Simple and direct. Gil Brewer delivers a passionate, early erotic tale of an appliance store owner who uses his skills to help an eighteen year-old ward murder her benefactor to reap a hefty inheritance.
You can't help but feel bad for Jack, the palooka with a talent for wiring what passed as home-entertainment systems in the 50's. From the minute he answers the call and lays eyes on Shirley Angela, the red-head vixen, you know there is going to be trouble. Is she dumb or is she playing him? Even at the end after all she's done with Jack to get the money, I still wonder if she had it all worked out in her head. I might have believed that if not for Brewer's dark ending.
One thing I've always enjoyed about reading and even writing if leaving the audience with a lingering image or two. Brewer delivers on this too when Jack lies in a hospital bed with his ex-girl glaring at him for his stupidity. Excellent moment.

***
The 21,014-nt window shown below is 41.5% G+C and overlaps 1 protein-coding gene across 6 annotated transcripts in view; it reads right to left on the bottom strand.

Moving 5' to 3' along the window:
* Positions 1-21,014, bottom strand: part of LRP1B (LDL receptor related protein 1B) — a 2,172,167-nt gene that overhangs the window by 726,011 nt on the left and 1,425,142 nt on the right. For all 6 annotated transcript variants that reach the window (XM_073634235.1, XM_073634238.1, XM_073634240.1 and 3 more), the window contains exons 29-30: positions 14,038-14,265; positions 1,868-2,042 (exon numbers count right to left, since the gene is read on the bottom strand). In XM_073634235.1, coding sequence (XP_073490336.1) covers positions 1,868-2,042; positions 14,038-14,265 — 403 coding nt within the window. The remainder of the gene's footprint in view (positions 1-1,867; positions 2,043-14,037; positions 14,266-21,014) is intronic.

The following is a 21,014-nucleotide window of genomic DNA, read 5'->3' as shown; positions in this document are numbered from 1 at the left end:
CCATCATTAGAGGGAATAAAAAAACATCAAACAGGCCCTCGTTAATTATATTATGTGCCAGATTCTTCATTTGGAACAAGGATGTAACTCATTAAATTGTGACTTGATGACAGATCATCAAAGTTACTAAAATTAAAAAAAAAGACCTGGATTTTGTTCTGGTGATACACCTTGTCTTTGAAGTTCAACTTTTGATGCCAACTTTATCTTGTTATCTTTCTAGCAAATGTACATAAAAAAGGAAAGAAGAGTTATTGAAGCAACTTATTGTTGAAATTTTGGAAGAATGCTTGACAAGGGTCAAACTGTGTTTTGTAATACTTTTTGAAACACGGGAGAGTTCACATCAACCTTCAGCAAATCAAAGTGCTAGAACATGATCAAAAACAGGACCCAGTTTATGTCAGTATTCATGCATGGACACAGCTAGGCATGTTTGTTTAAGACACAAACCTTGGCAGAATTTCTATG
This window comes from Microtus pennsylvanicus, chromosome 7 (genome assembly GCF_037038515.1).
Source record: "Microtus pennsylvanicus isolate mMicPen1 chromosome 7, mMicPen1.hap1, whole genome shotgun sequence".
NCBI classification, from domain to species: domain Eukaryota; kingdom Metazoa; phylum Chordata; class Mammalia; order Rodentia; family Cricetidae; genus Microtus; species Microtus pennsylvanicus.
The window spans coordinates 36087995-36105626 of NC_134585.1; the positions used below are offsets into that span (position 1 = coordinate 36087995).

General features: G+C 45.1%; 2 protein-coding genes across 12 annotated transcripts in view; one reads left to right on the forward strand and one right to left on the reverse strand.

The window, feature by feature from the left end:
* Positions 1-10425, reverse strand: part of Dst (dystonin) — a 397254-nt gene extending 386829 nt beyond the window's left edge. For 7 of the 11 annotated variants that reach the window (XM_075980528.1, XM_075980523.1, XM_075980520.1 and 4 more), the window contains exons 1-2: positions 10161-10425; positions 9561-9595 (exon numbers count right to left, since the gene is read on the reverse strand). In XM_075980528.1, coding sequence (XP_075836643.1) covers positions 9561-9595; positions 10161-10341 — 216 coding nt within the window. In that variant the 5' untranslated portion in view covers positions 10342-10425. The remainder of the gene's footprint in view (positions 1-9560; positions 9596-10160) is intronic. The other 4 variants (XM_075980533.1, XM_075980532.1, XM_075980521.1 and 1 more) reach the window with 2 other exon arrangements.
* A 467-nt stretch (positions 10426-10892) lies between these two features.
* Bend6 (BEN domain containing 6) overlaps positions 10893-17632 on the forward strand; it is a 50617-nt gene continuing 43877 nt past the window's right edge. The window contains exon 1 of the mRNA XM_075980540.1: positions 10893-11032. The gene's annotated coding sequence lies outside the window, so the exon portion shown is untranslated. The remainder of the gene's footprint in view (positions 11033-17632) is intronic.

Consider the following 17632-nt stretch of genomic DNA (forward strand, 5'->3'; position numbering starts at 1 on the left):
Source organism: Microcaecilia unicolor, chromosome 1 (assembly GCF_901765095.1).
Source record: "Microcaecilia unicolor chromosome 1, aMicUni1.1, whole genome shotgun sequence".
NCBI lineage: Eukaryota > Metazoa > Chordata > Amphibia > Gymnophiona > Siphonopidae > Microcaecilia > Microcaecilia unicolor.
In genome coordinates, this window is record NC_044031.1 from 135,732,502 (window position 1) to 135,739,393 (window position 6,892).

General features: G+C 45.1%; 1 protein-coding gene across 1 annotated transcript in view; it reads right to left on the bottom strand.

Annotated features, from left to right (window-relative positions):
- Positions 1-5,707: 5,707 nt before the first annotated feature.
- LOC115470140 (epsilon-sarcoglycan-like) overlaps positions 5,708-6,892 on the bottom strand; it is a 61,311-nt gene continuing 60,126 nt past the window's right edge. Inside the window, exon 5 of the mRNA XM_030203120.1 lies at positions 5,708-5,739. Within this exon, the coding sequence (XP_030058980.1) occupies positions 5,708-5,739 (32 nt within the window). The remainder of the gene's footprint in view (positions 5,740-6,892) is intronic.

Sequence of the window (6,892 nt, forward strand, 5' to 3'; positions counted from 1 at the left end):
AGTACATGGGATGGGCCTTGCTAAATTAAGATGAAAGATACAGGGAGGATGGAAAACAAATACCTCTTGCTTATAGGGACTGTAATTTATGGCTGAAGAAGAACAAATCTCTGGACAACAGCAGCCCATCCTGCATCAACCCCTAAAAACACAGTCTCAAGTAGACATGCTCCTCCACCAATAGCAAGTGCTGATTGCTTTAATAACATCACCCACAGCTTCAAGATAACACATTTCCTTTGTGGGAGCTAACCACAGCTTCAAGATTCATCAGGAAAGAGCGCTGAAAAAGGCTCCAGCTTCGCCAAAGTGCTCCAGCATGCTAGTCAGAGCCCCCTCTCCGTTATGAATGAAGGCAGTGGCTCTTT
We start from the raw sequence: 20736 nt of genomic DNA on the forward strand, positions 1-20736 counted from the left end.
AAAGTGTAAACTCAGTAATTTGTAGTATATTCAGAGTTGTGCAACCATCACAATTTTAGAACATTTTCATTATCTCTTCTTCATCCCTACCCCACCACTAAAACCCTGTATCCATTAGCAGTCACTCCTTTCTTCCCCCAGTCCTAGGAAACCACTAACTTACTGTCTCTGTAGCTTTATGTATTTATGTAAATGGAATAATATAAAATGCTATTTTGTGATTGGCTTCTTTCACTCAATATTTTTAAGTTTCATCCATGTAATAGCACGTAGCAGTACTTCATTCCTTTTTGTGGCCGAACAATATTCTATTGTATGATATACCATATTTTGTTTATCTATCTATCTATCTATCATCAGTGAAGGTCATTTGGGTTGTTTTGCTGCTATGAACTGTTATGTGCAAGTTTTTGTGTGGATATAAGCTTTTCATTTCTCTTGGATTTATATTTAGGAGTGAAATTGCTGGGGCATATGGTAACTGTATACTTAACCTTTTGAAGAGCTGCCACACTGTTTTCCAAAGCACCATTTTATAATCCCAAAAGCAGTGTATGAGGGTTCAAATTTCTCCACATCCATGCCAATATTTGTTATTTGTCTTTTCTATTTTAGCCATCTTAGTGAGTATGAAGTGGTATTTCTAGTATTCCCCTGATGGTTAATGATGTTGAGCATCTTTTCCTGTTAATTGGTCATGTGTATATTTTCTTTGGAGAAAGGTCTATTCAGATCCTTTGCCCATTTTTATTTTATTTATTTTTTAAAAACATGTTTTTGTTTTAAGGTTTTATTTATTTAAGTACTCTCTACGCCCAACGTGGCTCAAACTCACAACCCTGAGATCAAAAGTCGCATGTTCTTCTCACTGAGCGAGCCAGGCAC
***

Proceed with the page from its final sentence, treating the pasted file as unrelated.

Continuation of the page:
Where the book weakens is in Jack. you have to really want to care about a bozo like Jack who instantly gets a hard-on for an eighteen year old girl and quickly begins to develop a plan on how to seduce her and then take the sick old man she cares for all his money. You're hoping he gets caught and maybe that's why you'll continue to read: To see if he gets away with it or if he gets his comeuppance.
Three and a quarter bullets out of five.